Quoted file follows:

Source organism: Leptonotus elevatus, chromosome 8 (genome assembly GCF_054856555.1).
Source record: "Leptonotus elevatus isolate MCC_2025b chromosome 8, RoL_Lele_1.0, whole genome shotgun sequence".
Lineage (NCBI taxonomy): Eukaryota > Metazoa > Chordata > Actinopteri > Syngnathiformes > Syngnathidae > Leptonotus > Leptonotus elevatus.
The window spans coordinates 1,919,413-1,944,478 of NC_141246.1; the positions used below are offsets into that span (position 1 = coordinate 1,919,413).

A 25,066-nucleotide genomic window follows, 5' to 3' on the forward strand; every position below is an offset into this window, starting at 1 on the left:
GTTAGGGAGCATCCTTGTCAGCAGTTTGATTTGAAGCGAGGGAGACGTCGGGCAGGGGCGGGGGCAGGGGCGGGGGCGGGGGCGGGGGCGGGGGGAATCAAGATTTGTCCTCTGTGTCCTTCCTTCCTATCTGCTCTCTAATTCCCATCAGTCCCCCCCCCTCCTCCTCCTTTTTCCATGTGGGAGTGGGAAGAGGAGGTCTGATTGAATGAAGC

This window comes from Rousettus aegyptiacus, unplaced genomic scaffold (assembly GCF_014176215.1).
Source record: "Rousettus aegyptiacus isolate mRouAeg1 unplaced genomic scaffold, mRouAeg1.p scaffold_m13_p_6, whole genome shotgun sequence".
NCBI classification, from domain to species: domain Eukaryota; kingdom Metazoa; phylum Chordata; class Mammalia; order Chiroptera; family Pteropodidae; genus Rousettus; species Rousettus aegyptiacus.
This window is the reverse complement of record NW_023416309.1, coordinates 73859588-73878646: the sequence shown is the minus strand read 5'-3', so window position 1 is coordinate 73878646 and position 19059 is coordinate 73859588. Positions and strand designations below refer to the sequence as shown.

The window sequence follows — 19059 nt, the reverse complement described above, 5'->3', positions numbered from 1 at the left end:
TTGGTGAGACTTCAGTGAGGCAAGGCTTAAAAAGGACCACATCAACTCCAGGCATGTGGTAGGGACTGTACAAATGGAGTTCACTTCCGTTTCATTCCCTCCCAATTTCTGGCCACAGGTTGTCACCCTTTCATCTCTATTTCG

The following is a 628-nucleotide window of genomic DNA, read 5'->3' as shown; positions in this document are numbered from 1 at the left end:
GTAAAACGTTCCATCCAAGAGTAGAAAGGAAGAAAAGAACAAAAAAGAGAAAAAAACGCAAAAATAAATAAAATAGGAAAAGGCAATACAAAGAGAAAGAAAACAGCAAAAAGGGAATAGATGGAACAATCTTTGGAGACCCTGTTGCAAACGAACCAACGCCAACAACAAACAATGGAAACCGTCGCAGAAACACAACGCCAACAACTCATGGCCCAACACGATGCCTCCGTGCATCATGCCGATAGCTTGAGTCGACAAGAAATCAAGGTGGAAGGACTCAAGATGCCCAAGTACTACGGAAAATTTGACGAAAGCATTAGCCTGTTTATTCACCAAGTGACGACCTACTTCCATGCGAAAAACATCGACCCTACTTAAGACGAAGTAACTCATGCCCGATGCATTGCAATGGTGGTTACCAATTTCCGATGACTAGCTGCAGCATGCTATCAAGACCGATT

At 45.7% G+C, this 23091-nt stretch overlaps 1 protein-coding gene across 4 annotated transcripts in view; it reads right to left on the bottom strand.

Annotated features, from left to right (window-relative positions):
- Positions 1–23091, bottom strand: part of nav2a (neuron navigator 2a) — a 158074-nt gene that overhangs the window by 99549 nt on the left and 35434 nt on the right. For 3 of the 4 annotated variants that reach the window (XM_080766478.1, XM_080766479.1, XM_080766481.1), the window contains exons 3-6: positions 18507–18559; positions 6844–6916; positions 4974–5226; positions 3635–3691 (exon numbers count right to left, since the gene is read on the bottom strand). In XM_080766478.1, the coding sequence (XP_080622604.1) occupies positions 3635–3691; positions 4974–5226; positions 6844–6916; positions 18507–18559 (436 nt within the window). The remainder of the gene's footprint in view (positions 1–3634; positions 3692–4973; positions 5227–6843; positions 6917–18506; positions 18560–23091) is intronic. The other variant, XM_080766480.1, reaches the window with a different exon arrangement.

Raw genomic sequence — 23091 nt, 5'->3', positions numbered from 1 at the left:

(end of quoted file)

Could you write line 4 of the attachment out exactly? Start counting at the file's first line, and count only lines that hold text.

The window spans coordinates 1,919,413-1,944,478 of NC_141246.1; the positions used below are offsets into that span (position 1 = coordinate 1,919,413).